Posted March 5, 2003
Catholics Adopt More Liberal Attitudes During College
By Tamar Lewin
In The New York Times
Most Roman Catholic students, whether in Catholic colleges or nonsectarian ones, start college believing that abortion should be illegal, but by the the time they are seniors the majority support legalized abortion, according to a survey described in the March issue of Catholic World Report, a conservative monthly.
Both as freshmen and as seniors, Catholic students at Catholic colleges have more conservative attitudes on abortion, premarital sex and same-sex marriage than those at nonsectarian schools, the survey found. But the proportion adopting more liberal attitudes over the course of their college years is similar at both types of institutions.
As freshmen, 37.9 percent of the Catholic students at Catholic colleges and just under 49.5 percent of the Catholic students at nonsectarian schools said abortion should be legal, while as seniors, 51.7 percent of those at the Catholic colleges and 65.5 percent at nonsectarian colleges said it should be.
Similarly, 27.5 percent of the Catholic freshmen at Catholic colleges and 38.7 percent of the Catholics at nonsectarian schools said premarital sex was "all right" for people who "really like each other." As seniors, though, 48 percent of the Catholic-college students and 59.8 percent of the Catholics at nonsectarian schools took that view.
The numbers are far from definitive, though. The report is based on surveys of thousands of students who were freshmen in 1997 and seniors in 2001, conducted by the Higher Education Research Institute at the University of California at Los Angeles —— but is not a nationally representative sample of Catholic colleges.
The U.C.L.A. survey includes 38 of the nation's more than 200 Catholic colleges, and even within the institutions surveyed, the findings may be somewhat skewed, since each used its own method for selecting students to poll.
"Highly selective Catholic schools, which tend to be more liberal, were overrepresented in this sample," said William S. Korn, associate director for operations at the U.C.L.A. institute. "If all Catholic colleges had been surveyed, the changes observed would probably be less."
Whatever its flaws, the report provides the first tantalizing data on an issue that has been of serious concern to Catholics: whether, and to what extent, Catholic colleges help bolster students' religious faith and practice. "We would expect Catholic colleges to have a much stronger effect in bringing students closer to Catholic teachings, or at least not having them fall away," said Patrick J. Reilly, the report's author and president of the Cardinal Newman Society, a group dedicated to reinforcing the religious identity of Catholic colleges.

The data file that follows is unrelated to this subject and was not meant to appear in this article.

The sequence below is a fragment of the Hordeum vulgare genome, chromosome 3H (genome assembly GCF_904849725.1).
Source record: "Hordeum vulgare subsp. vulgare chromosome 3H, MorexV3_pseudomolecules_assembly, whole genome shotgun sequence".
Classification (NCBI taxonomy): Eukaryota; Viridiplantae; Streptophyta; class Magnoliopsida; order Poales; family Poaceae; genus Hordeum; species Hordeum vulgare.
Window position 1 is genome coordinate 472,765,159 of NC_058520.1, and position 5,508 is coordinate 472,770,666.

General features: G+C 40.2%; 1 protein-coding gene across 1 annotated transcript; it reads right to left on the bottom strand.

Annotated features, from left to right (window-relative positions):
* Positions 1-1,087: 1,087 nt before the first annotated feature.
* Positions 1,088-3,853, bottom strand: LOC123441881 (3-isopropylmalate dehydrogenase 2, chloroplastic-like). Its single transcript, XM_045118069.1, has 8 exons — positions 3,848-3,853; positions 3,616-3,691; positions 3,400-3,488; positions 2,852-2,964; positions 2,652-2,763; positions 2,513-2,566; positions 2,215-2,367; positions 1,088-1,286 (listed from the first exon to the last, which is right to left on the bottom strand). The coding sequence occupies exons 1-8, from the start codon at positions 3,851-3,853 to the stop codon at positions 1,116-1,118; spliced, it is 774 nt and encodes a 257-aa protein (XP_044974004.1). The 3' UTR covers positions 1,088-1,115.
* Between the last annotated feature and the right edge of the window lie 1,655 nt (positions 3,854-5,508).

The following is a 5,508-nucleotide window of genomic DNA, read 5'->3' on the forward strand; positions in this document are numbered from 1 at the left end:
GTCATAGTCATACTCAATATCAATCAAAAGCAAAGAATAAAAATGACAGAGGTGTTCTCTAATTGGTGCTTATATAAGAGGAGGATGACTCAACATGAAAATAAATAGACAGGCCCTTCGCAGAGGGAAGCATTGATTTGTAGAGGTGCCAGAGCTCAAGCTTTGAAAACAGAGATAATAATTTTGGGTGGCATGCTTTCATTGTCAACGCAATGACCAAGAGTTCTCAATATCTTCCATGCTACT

Others point out that students of all faiths, at all types of institutions, tend to become more liberal during their college years —— so the changes may be due more to overall societal influences than to anything the college does or does not do.
"Students look at movies, at their friends, at their families, at everything around them, and that doesn't mean Catholic colleges are failing," said Monika Hellwig, president of the Association of Catholic Colleges and Universities. "The question is whether the task of higher education in our pluralistic, changing society is to lock students into rules —— even rules I agree with —— or to teach them critical thinking."
Dr. Hellwig said that while her group and the Cardinal Newman Society would generally agree on what values were required for a moral life, they differed on what higher education could or should do to foster those values.
According to the report, 8 percent of the Catholics who went to nonsectarian colleges and 16 percent of those at Catholic colleges said they had much stronger religious beliefs and convictions as seniors than they had as freshmen.
At the Catholic colleges, 58 percent of the Catholic seniors said they attended religious services occasionally or not at all, compared with 32 percent of the Catholic freshman. At the nonsectarian colleges, 78 percent of the Catholic seniors attended religious services occasionally or not at all, compared with 44 percent of the Catholic freshmen.